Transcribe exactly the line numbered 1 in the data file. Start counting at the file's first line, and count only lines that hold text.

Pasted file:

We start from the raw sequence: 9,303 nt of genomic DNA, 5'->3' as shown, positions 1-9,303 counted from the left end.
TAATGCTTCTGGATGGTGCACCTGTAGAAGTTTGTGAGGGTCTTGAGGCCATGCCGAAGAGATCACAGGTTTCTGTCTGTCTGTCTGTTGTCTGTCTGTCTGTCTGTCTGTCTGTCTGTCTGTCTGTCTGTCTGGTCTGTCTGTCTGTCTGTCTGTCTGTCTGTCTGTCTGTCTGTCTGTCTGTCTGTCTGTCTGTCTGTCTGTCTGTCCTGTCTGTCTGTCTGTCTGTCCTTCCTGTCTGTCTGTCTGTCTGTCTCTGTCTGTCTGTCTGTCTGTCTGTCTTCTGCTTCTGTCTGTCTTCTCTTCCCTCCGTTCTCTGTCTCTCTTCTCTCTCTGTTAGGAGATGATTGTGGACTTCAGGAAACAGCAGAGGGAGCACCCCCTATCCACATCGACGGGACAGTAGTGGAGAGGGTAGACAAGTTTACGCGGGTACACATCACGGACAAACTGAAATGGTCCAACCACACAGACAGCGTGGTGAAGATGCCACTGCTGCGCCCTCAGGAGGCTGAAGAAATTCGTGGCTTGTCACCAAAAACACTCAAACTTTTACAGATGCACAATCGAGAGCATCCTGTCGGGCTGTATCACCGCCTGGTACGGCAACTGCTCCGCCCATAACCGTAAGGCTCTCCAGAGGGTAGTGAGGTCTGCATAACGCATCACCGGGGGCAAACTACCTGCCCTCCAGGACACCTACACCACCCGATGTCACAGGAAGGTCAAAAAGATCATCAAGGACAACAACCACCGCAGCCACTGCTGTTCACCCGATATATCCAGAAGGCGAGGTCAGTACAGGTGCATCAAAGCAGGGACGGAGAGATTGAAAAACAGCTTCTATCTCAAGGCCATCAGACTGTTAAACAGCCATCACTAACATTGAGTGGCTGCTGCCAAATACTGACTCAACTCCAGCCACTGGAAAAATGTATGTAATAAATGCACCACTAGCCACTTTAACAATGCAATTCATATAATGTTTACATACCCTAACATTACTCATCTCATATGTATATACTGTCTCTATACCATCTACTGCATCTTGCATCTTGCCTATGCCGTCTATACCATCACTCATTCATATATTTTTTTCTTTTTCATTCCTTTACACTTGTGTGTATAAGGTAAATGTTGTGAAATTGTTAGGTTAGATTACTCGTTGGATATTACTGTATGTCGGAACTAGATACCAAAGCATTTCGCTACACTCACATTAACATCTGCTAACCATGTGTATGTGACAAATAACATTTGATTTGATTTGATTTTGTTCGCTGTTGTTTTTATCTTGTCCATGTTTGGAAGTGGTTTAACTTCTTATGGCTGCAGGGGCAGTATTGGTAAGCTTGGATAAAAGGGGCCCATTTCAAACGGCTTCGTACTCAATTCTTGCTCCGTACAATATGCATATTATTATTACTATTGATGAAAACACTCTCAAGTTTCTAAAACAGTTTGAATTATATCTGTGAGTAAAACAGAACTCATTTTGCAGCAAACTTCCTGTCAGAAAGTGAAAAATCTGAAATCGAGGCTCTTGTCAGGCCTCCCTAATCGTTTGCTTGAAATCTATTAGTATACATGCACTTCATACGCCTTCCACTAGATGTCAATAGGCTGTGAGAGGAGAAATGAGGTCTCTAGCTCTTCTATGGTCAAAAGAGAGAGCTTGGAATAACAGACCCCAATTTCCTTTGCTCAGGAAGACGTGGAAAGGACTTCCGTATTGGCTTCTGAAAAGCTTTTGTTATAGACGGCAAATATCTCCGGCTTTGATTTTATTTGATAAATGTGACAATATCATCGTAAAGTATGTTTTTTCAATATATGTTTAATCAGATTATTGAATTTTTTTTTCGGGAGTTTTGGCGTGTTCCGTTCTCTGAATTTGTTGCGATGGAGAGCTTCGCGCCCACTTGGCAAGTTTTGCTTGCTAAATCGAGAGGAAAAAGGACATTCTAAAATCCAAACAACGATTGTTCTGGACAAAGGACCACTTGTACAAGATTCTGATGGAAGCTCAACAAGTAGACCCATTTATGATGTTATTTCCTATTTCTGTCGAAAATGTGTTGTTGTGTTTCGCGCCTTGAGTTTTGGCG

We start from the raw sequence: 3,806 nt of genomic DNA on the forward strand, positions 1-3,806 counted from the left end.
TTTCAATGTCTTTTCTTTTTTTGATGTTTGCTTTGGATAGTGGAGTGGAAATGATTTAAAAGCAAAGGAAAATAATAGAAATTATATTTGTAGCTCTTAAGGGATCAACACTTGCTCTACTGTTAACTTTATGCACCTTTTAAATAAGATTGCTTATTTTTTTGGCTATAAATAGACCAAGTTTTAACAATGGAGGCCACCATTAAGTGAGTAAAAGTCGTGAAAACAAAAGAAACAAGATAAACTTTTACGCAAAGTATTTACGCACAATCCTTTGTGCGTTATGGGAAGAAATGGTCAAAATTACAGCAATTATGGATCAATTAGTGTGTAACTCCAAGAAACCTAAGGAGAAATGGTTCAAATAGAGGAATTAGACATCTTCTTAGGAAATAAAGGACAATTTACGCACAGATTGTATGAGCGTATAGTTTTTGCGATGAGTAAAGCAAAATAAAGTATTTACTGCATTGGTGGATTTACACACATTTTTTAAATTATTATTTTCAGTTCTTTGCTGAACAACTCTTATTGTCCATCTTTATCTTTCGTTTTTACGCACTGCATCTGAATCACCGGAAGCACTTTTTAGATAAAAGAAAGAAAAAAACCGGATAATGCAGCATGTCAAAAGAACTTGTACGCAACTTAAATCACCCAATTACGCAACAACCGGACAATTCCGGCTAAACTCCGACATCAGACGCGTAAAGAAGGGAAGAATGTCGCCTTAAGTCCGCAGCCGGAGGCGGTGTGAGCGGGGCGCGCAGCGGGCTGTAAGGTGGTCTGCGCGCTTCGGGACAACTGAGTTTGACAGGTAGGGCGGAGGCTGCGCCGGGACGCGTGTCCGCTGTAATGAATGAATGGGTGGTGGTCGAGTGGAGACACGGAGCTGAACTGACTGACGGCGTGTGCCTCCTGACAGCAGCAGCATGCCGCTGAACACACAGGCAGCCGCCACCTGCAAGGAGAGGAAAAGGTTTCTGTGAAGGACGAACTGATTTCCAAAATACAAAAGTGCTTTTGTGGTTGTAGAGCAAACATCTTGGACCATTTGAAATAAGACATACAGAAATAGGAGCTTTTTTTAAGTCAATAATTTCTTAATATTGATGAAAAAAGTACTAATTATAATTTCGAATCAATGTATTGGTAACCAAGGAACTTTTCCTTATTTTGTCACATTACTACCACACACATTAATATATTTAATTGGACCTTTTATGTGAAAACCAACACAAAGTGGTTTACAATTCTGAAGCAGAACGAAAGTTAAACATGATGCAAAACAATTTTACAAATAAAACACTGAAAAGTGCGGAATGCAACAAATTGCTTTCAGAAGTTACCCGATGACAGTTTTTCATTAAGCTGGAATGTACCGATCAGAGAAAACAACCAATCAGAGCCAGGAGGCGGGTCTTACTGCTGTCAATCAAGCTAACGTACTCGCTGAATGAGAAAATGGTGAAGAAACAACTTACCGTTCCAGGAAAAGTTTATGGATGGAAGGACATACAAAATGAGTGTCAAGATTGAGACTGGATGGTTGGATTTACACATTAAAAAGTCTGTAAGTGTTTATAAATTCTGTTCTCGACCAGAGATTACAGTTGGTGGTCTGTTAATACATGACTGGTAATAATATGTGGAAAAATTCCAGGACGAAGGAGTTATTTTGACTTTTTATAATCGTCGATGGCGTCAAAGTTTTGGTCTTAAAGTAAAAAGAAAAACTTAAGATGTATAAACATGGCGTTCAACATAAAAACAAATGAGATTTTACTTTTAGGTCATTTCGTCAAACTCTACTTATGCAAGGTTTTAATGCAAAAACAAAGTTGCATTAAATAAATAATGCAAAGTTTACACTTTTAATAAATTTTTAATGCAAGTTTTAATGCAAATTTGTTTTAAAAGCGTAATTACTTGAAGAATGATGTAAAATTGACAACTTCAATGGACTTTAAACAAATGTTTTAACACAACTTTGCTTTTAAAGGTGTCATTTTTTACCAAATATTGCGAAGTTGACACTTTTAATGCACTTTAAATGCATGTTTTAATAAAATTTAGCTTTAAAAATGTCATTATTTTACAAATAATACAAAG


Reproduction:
We start from the raw sequence: 9,303 nt of genomic DNA, 5'->3' as shown, positions 1-9,303 counted from the left end.